It's time to think outside the container when assessing the risks of storing hazardous materials.
It can be hard for an employee to think about a worst-case scenario when drums of flammable liquids have been kept in a corner of the plant's storage room for years without incident.
Convincing top management to expend additional resources to store hazardous materials safely can be even more difficult, especially when there are no accidents to magnify the need to exercise caution, according to Michael H. Ziskin, president of Field Safety Corp. of North Branford, Conn.
"With a material that doesn't do anything and sits there minding its own business, people may look at it and decide there are 20 years of experience with it sitting there doing nothing," Ziskin said. "Experience dictates it's a material that can be put almost anywhere, and nothing will happen to it."
The problem is that a hazardous material -- whether it be flammable, combustible or corrosive -- cannot be stored anywhere. Unfortunately, it may take a worst case, such as a toxic leak or an explosion, to convince managers and workers to focus on the safe storage of hazardous materials. A fire or explosion can result in millions of dollars of damage and claim workers' lives. In fact, improper storage and handling of flammable liquids is the leading cause of industrial fires.
Because of a low probability of an incident, the call for management to base a risk assessment on potential environmental impact and worst-case scenarios can fall on deaf ears.
Ziskin has found that to be the case in his work at Field Safety, a management and educational firm specializing in environmental health and safety. The problem, he said, is that not enough companies take a comprehensive approach to assessing the risks of storing hazardous materials.
Too often, the focus is only on storing materials according to regulations, such as OSHA's 29 CFR 1910 Subpart H and consensus standards like National Fire Protection Association Code 30 for flammable and combustible liquids. Conventional thinking is that, if the rules are followed, there will not be a problem. That thinking, however, can cause a false sense of security.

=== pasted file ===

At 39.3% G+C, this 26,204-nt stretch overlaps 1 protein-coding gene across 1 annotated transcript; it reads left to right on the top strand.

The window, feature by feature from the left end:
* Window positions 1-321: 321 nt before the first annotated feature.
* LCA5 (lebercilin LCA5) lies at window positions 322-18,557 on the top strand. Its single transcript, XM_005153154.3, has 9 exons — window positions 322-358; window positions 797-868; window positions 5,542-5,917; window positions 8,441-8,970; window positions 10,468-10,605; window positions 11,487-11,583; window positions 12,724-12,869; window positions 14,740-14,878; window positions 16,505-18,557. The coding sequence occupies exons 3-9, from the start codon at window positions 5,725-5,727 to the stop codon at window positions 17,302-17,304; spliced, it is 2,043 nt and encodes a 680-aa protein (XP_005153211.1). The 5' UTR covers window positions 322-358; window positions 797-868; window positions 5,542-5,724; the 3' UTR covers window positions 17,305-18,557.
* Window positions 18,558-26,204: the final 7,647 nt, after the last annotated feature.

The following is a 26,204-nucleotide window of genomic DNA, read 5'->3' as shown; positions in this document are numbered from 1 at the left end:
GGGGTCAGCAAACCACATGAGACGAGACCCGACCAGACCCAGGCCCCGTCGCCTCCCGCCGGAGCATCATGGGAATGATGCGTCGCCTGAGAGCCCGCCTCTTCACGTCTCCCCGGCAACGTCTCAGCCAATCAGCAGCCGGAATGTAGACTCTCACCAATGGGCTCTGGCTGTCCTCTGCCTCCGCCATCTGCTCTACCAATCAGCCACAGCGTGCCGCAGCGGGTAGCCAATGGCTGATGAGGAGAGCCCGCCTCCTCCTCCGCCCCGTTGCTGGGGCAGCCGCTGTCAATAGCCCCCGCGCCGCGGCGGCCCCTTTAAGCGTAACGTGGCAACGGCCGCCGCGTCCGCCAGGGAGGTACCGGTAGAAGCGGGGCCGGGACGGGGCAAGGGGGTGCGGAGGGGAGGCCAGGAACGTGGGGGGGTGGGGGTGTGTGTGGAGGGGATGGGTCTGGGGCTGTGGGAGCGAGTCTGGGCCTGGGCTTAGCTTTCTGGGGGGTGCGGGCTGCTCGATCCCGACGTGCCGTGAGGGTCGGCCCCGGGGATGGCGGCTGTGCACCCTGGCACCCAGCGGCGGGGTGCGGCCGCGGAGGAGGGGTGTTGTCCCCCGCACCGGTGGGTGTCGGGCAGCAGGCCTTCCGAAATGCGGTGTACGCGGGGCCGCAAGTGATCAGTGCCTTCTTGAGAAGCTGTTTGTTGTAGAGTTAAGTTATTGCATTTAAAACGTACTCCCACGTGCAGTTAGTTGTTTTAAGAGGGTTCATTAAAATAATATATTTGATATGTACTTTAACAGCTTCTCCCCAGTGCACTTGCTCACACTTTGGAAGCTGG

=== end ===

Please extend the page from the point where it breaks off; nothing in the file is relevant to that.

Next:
For safety's sake, it's time to widen the focus, Ziskin said, because no regulation can cover every eventuality. "You've got to get outside the box. You've got to look at how that hazardous material relates to the rest of the world."
Any issues pertaining to storage can be resolved by answering four questions: What material is being stored? Why is it being stored? Where is it being stored? How is it being stored?
What material is being stored? Understand the physical and chemical properties of a hazardous material. The material may be incompatible with some substances and conditions. For instance, flammable liquids should not be stored with an oxidizing agent.
Why is the material being stored? Any risk assessment should include ways to eliminate or reduce the risk (i.e., hazardous materials). Companies should find ways to use less hazardous substances or reduce the quantity of materials stored, Ziskin said. A just-in-time inventory approach, for example, will lower the amount of hazardous materials on site.
Where is the material being stored? Ensure that "storage" is clearly defined as a permanent, temporary or transient location. A storage location can be anywhere the container is placed, even if for a short time. "Sometimes, a storage location is nothing more than a place to put the hazardous material when the storage area is full," Ziskin said. "The most vulnerable location for a hazardous material is in a location where people don't expect it to be."
In addition, recognize the way in which the material is being moved into and out of the storage location. Would handling fewer containers reduce the chance of a spill? If so, it might be safer to move a pallet with one large container than a pallet with four smaller drums. …